Then I recorded the bass part and guitar parts. I mentioned AudioBus Remote and these tracks are a perfect example of why I use the remote app. Even though Cubasis is doing the recording it will be in the background for these tracks. That’s because I played these parts live using the interface of each app. It’s a wonderful invention!

The last part to be recorded was the extra keyboard part using the external keyboard playing iM1.

I then quickly made a few mixing adjustments in Cubasis – This is really cool to be able to do. You simply make sure the W button is red in the mixer section. Then hit play and as the track is playing you move the sliders. Then make sure that the R button stays green after that and you will be able to sit back and watch the automation take place. I made you a video so you can see it in action (it’s like 30 seconds long)….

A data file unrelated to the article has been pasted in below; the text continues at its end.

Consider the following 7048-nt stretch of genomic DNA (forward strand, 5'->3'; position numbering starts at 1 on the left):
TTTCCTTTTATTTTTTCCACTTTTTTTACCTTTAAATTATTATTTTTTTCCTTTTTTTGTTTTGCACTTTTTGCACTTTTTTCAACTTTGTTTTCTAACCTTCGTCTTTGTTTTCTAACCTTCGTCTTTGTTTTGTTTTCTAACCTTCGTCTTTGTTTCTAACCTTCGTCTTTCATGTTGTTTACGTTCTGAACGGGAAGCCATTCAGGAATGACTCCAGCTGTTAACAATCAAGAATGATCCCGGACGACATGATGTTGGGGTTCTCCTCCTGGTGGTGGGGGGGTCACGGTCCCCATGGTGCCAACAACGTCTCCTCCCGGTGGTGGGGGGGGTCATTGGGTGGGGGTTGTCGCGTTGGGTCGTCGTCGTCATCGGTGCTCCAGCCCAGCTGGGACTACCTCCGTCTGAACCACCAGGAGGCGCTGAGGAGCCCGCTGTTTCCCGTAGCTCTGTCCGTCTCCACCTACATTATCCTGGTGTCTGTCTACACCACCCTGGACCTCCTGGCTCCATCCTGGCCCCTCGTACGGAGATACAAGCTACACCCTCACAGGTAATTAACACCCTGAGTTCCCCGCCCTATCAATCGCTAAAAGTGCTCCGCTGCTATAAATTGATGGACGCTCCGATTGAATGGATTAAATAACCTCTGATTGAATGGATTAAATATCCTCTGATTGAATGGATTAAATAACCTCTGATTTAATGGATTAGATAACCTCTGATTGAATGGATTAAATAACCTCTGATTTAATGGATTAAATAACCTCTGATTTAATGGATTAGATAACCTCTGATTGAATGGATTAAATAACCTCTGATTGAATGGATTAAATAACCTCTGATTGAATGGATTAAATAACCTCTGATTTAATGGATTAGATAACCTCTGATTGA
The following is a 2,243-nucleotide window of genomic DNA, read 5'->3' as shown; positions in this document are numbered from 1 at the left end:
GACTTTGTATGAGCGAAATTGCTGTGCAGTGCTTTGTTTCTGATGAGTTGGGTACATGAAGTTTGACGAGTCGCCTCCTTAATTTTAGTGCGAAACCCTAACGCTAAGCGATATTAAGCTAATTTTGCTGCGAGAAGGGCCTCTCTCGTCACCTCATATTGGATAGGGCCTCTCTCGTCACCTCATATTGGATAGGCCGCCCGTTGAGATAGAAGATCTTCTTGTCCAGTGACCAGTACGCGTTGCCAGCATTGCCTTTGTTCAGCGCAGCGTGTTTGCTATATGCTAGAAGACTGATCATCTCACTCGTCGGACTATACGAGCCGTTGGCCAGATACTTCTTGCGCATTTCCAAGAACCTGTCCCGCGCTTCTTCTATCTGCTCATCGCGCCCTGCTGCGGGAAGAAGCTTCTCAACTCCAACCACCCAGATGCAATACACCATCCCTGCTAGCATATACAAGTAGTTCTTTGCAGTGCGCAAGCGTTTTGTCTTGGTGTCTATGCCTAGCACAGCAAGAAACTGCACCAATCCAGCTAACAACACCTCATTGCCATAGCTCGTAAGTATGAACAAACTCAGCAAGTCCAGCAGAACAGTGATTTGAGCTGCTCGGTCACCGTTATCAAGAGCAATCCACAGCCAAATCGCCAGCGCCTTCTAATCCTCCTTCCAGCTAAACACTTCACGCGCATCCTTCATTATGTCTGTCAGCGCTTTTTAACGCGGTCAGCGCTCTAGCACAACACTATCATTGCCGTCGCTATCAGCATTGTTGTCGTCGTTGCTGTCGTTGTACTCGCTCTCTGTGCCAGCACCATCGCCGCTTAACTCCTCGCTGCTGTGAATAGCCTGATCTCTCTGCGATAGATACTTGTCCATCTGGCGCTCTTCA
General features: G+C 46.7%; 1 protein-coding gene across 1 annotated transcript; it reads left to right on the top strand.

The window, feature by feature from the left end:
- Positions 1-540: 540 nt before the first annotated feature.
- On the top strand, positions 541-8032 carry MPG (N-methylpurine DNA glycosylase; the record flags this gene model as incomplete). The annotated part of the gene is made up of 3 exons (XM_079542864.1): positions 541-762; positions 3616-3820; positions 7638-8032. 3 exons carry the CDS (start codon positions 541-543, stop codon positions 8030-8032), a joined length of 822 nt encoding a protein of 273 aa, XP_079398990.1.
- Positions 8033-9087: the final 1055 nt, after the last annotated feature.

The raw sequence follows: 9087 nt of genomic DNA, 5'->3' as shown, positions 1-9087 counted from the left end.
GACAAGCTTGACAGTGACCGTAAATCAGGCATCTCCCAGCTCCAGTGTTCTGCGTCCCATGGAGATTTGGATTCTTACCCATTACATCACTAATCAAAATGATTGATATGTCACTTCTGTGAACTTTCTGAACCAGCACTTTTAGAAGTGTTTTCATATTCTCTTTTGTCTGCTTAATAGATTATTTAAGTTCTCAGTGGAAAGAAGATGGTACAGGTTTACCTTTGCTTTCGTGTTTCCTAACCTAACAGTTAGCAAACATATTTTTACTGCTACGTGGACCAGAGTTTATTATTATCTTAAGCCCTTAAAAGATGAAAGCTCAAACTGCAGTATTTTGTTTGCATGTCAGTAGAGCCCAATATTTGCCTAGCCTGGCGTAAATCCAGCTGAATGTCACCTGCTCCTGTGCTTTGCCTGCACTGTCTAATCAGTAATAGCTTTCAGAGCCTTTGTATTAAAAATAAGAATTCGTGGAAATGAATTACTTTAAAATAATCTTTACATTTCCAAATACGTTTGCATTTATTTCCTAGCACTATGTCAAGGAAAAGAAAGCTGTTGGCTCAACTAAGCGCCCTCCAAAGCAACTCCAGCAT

At then end I simply upload the track to SoundCloud and let my student know where to find it.


If you are a music teacher then you need to know that this process is amazingly simple. You can make a pretty darn good quality track for you kids to practice with or perform with! In the past I used an expensive keyboard or my computer with expensive software in order to accomplish this task. Now it’s much cheaper and easier. Go try it! Let me know how you create tracks like this if you do it a different way. I like sharing ideas!

Here is my final product – WAY better than trying to “imagine” what “the band” will sound like when rehearsing at home…